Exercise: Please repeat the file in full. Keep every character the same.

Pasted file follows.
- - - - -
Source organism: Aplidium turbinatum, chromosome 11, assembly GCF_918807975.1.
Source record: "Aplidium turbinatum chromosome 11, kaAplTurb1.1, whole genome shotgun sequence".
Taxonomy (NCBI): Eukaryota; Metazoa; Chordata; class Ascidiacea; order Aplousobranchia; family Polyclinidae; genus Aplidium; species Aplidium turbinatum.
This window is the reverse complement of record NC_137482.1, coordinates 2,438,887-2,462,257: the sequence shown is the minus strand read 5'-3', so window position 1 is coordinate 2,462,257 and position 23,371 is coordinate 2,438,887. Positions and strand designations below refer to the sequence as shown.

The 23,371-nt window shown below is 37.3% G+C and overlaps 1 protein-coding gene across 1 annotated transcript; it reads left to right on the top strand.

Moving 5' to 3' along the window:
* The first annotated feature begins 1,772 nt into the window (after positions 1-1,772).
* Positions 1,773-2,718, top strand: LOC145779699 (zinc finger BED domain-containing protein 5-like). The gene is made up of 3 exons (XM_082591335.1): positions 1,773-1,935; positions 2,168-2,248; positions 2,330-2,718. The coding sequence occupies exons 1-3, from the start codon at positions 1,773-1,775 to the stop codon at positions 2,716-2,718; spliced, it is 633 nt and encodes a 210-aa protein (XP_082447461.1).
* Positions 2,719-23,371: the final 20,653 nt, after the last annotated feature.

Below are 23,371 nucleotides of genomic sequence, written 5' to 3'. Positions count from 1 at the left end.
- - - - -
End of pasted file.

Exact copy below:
Source organism: Aplidium turbinatum, chromosome 11, assembly GCF_918807975.1.
Source record: "Aplidium turbinatum chromosome 11, kaAplTurb1.1, whole genome shotgun sequence".
Taxonomy (NCBI): Eukaryota; Metazoa; Chordata; class Ascidiacea; order Aplousobranchia; family Polyclinidae; genus Aplidium; species Aplidium turbinatum.
This window is the reverse complement of record NC_137482.1, coordinates 2,438,887-2,462,257: the sequence shown is the minus strand read 5'-3', so window position 1 is coordinate 2,462,257 and position 23,371 is coordinate 2,438,887. Positions and strand designations below refer to the sequence as shown.

The 23,371-nt window shown below is 37.3% G+C and overlaps 1 protein-coding gene across 1 annotated transcript; it reads left to right on the top strand.

Moving 5' to 3' along the window:
* The first annotated feature begins 1,772 nt into the window (after positions 1-1,772).
* Positions 1,773-2,718, top strand: LOC145779699 (zinc finger BED domain-containing protein 5-like). The gene is made up of 3 exons (XM_082591335.1): positions 1,773-1,935; positions 2,168-2,248; positions 2,330-2,718. The coding sequence occupies exons 1-3, from the start codon at positions 1,773-1,775 to the stop codon at positions 2,716-2,718; spliced, it is 633 nt and encodes a 210-aa protein (XP_082447461.1).
* Positions 2,719-23,371: the final 20,653 nt, after the last annotated feature.

Below are 23,371 nucleotides of genomic sequence, written 5' to 3'. Positions count from 1 at the left end.